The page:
Observing is the Heart of
Amateur Astronomy

The American Association of
 Amateur Astronomers

Serving the Amateur Astronomy Community
Since 1996

The AAAA Online Store

Home ] Up ] Explore AAAA ] Table of Contents ] Site Index ] Welcome to the AAAA ] Astronomy Links ] AAAA News Page ] AL Observing Programs ] C.L.A.S.S. ] Light Pollution ] News and Activities ] AAAA Observing Reports ] AAAA Partnerships ] AAAA  Newlsetter ] Constellation Home Page ] Solar System Data Page ] History of Astronomy ] SWRAL ] Astronomical League ] Search AAAA ]


Search AAAA

The AAAA Universe
Start Here

The AAAA Online Store

Join the AAAA

Control Center
Site Table of Contents

AAAA Members
  Reports and Activities

Frequently Asked Questions

to Astronomy Sites

Fight Light Pollution
Be Part of the Solution

Observing Programs
from the  Astronomical League 

News from the AAAA
Press Releases and News Updates

Overview of Astronomy
A Concise Guide to the Universe

The Solar System
Planetary Data Page

The Constellation 
Home Page
Data, Myths and Background
Arp Peculiar Galaxies
A CCD Image Gallery
The American Astronomer 
The AAAA  Newsletter Online
Members of the AAAA Team

The American Association of Amateur Astronomers 
AAAA Mission Statement

AL Observing Programs in PDF Format
AL Observing Programs in Adobe Acrobat PDF Format

Join the AAAA's FREE Online Discussion Group, Hosted by Yahoo's eGroups Service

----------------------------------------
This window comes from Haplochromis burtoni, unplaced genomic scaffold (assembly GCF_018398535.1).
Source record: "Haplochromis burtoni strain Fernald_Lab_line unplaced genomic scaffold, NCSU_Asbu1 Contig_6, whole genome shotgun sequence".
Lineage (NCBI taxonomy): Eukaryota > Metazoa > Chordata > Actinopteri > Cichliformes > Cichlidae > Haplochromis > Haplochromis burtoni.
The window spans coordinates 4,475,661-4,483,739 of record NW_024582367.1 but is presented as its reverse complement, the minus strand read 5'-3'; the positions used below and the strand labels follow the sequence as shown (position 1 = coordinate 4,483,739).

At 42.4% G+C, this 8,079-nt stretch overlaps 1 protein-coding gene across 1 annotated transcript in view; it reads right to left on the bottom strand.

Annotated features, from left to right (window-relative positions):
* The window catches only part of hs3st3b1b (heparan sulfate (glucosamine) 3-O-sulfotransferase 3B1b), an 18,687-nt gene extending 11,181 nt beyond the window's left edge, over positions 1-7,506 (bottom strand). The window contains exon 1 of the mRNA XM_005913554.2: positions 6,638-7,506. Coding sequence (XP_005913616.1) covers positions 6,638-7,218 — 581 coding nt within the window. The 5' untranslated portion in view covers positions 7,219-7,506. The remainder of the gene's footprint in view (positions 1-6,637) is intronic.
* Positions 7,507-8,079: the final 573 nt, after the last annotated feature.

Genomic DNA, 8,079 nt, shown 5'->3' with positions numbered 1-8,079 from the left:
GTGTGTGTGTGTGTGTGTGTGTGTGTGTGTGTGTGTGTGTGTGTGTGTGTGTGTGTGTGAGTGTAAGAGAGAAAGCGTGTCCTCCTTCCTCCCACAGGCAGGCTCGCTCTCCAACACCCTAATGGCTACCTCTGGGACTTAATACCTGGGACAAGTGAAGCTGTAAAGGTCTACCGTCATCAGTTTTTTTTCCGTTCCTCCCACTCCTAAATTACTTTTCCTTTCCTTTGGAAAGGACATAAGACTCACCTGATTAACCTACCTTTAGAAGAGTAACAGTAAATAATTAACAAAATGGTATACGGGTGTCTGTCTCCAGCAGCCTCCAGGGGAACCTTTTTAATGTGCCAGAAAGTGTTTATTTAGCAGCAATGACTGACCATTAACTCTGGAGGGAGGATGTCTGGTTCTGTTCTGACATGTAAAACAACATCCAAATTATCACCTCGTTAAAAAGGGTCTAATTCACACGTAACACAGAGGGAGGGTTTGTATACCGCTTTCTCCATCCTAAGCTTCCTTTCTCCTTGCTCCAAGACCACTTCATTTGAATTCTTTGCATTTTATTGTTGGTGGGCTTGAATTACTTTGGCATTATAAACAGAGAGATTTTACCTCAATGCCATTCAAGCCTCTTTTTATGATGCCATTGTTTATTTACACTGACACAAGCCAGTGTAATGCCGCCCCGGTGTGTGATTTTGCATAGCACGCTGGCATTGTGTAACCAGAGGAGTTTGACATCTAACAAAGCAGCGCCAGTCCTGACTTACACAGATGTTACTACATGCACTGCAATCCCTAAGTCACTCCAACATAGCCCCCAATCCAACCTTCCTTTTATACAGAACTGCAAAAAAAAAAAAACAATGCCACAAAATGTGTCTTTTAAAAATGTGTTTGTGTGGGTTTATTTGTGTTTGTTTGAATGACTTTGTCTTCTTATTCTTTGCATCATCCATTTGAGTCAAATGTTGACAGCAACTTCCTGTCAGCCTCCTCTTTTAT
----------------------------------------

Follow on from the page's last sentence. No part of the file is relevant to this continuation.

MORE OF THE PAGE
P.O. Box 7981
Dallas, TX 75209-0981



Learn the Constellations
The First Light Astronomy Kit from David Chandler Company
Buy it Now or
Find Out More

The American Association of Amateur Astronomers

Frequently Asked Questions 

Keeping Telescope Optics Clean

Download our PDF file: 
Cleaning Procedures for Telescope Mirrors

In ACATW@egroups.com, Ellen wrote:

Hi all,

Can someone with Dob experience please give me some advice? I have some floating gunk on the big mirror of my 8" Dobsonian telescope. 

Dear Ellen:

"Floating gunk"?!!  Just what do you mean by floating gunk? 

If you just have some dust on your mirror you can used compressed air to blow it off. You could leave the mirror in the tube and set the tube so that the open end points downward (it doesn't have to be straight up & down). Blow the mirror off but don't hold the nozzle close to the mirror, stay about 1 foot away. Leave the telescope tube pointing downward for 15 minutes or so to let whatever dust & dirt you stirred up drift out of the tube.